A major fire on Monday threatened to end a Dutchess County farm that has been a pillar of the community and a destination for tourists for decades.

As investigators pieced together what happened, the owners of Barton Orchards in Poughquag were figuring out how to keep family traditions going on the farm.

It was an ordinary Monday at Barton Orchards when disaster struck. A horrific fire engulfed two major buildings on the farm and damaged six others when a routine propane delivery apparently went wrong.

“The firefighters should be commended because they actually came close to the site when people were still running from the site," said Peter Barton, the owner of Barton Orchards.

Beekman Fire Company arrived on scene assisted by more than a dozen companies from around Dutchess and Putnam Counties and even Connecticut. The fire took three hours to contain, and the farm and surrounding neighborhoods were evacuated.

Barton can’t believe the destruction.

What You Need To Know

  • Barton Orchards started out as a commercial farm, but now it's a pick your own farm with live music, animals and a tap room

  • Peter Barton says Monday's fire destroyed two major buildings on the farm and damaged several others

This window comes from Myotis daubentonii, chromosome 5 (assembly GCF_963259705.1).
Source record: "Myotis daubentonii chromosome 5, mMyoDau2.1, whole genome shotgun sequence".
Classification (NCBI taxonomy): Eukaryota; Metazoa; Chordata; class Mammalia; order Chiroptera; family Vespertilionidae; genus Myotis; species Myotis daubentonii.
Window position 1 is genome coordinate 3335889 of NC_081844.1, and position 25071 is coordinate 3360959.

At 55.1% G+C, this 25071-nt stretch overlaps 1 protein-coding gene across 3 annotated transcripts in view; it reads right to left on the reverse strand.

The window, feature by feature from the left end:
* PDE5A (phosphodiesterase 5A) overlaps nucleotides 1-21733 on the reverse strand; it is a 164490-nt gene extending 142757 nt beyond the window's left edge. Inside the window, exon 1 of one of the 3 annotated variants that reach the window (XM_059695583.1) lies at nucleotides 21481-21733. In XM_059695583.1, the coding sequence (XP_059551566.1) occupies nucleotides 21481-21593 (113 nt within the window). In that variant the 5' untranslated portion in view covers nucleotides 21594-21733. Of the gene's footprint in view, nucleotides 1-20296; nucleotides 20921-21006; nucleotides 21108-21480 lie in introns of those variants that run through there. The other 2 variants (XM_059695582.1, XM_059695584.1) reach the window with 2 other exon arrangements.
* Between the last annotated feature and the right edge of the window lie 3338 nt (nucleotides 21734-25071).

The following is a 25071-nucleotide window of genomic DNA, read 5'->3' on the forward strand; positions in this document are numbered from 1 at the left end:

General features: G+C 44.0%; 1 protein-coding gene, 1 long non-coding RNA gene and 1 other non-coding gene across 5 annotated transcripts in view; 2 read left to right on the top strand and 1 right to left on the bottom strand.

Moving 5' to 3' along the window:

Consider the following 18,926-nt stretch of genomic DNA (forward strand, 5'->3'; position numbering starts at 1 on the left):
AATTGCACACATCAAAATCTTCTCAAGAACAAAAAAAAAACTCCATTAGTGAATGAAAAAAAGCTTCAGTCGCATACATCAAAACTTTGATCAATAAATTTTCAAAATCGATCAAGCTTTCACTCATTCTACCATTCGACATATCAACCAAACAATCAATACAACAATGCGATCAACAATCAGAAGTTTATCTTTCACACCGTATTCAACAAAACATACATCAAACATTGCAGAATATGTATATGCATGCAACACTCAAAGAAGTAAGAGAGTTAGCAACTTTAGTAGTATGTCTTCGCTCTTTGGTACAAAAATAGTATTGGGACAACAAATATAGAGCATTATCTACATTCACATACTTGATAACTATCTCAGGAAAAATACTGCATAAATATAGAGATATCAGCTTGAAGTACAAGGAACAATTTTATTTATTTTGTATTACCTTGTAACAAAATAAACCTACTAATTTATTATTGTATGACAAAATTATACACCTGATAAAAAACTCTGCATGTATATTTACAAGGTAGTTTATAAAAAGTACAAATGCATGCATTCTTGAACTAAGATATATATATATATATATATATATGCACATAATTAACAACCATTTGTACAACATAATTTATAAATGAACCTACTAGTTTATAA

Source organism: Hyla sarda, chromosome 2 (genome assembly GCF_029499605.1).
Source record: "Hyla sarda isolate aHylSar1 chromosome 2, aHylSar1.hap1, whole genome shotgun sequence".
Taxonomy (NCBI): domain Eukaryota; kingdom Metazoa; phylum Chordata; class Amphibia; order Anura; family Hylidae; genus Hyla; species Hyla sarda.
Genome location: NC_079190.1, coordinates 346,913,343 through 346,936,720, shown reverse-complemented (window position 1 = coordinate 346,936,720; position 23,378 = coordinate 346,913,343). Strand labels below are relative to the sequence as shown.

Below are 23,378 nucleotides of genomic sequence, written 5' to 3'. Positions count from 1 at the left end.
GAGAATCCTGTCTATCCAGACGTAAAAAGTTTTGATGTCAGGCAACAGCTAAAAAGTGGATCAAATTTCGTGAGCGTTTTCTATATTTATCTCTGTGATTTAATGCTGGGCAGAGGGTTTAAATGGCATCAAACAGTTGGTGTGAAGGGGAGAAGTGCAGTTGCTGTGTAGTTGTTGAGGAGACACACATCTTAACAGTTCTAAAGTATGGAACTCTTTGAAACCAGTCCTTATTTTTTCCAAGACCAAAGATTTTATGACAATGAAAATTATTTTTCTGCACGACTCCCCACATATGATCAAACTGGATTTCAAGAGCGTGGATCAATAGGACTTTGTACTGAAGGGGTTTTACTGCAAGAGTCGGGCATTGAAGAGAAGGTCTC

• No employees or animals were injured in the blaze; one firefighter suffered a minor injury

“We had big freezer, big cooler and then over there would have been all of the bakery section that we had. We had a concession section that was over this area over here. You can see some ovens," said Barton.

What used to be a deli, ice cream shop and farm market is now reduced to charred hot dog wrappers, gutted fridges and the skeletons of employees' vehicles. Even the siding of surrounding buildings melted in the inferno.

Thankfully, no employees or farm animals were hurt. A firefighter suffered a minor injury while fighting the blaze. But there's a total loss of years of machinery, investments and hard work.

"The initial impact on us was that 'Oh my God, nobody got hurt.' The animals are fine, thank gosh, and all that, so I'd say now that we're several days afterwards, it's starting to really settle in the disaster that we have on our hands here," said Barton.

Despite the loss, they’re determined to keep moving ahead. The farm will be open this weekend for pick your own vegetables, apple picking and even live music from a Beekman firefighter.

"The duo that’s playing, one of them is a young firefighter that was actually one of the main people that was here," said Barton.

Now, they’ll be helping to bring joy back to the farm that has been welcoming families for over 30 years.

"[The] tradition that people have coming here with their family, whether they were the child and now they’re the adult and bringing their children, so when the word got out, it was just an outpouring everywhere," said Barton.

The support from local residents and businesses has kept them going.

"We asked for people to share some of their memories they’ve had here over all the years and it was outrageous. I mean, it touched us," said Barton.